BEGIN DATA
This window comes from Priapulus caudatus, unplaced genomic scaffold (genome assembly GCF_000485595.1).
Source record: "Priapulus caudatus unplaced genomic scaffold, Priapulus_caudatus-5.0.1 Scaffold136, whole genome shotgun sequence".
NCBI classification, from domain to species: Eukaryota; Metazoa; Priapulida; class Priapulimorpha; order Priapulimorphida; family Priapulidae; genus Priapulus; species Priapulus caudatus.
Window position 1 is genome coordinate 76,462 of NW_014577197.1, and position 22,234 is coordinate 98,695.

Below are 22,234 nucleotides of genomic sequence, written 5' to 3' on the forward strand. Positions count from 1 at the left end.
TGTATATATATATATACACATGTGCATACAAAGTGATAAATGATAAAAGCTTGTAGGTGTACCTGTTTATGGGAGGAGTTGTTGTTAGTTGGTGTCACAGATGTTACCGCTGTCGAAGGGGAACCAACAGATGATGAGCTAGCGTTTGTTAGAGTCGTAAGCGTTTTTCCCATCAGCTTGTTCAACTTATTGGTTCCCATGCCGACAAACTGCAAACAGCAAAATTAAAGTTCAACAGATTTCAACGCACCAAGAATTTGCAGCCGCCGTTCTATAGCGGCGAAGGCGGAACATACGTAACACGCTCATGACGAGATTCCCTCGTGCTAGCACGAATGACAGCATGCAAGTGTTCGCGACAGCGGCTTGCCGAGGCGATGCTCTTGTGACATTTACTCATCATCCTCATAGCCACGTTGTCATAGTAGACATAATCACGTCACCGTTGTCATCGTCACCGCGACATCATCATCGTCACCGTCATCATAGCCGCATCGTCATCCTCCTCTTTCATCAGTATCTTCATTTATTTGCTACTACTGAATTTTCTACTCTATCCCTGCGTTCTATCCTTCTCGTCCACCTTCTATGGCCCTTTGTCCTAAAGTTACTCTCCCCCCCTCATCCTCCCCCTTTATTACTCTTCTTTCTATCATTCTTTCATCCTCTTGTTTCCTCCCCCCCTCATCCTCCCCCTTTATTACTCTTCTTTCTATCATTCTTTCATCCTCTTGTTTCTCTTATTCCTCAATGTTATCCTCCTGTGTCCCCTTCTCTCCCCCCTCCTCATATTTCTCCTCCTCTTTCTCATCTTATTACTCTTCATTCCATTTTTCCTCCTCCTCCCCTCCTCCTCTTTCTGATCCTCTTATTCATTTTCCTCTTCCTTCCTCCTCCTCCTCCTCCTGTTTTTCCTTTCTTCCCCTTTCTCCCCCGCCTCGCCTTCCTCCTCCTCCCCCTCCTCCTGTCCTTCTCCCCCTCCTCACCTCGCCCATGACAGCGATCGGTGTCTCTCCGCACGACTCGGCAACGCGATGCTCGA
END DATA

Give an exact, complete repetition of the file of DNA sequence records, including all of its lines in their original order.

This window comes from Priapulus caudatus, unplaced genomic scaffold (genome assembly GCF_000485595.1).
Source record: "Priapulus caudatus unplaced genomic scaffold, Priapulus_caudatus-5.0.1 Scaffold136, whole genome shotgun sequence".
NCBI classification, from domain to species: Eukaryota; Metazoa; Priapulida; class Priapulimorpha; order Priapulimorphida; family Priapulidae; genus Priapulus; species Priapulus caudatus.
Window position 1 is genome coordinate 76,462 of NW_014577197.1, and position 22,234 is coordinate 98,695.

Below are 22,234 nucleotides of genomic sequence, written 5' to 3' on the forward strand. Positions count from 1 at the left end.
TGTATATATATATATACACATGTGCATACAAAGTGATAAATGATAAAAGCTTGTAGGTGTACCTGTTTATGGGAGGAGTTGTTGTTAGTTGGTGTCACAGATGTTACCGCTGTCGAAGGGGAACCAACAGATGATGAGCTAGCGTTTGTTAGAGTCGTAAGCGTTTTTCCCATCAGCTTGTTCAACTTATTGGTTCCCATGCCGACAAACTGCAAACAGCAAAATTAAAGTTCAACAGATTTCAACGCACCAAGAATTTGCAGCCGCCGTTCTATAGCGGCGAAGGCGGAACATACGTAACACGCTCATGACGAGATTCCCTCGTGCTAGCACGAATGACAGCATGCAAGTGTTCGCGACAGCGGCTTGCCGAGGCGATGCTCTTGTGACATTTACTCATCATCCTCATAGCCACGTTGTCATAGTAGACATAATCACGTCACCGTTGTCATCGTCACCGCGACATCATCATCGTCACCGTCATCATAGCCGCATCGTCATCCTCCTCTTTCATCAGTATCTTCATTTATTTGCTACTACTGAATTTTCTACTCTATCCCTGCGTTCTATCCTTCTCGTCCACCTTCTATGGCCCTTTGTCCTAAAGTTACTCTCCCCCCCTCATCCTCCCCCTTTATTACTCTTCTTTCTATCATTCTTTCATCCTCTTGTTTCCTCCCCCCCTCATCCTCCCCCTTTATTACTCTTCTTTCTATCATTCTTTCATCCTCTTGTTTCTCTTATTCCTCAATGTTATCCTCCTGTGTCCCCTTCTCTCCCCCCTCCTCATATTTCTCCTCCTCTTTCTCATCTTATTACTCTTCATTCCATTTTTCCTCCTCCTCCCCTCCTCCTCTTTCTGATCCTCTTATTCATTTTCCTCTTCCTTCCTCCTCCTCCTCCTCCTGTTTTTCCTTTCTTCCCCTTTCTCCCCCGCCTCGCCTTCCTCCTCCTCCCCCTCCTCCTGTCCTTCTCCCCCTCCTCACCTCGCCCATGACAGCGATCGGTGTCTCTCCGCACGACTCGGCAACGCGATGCTCGA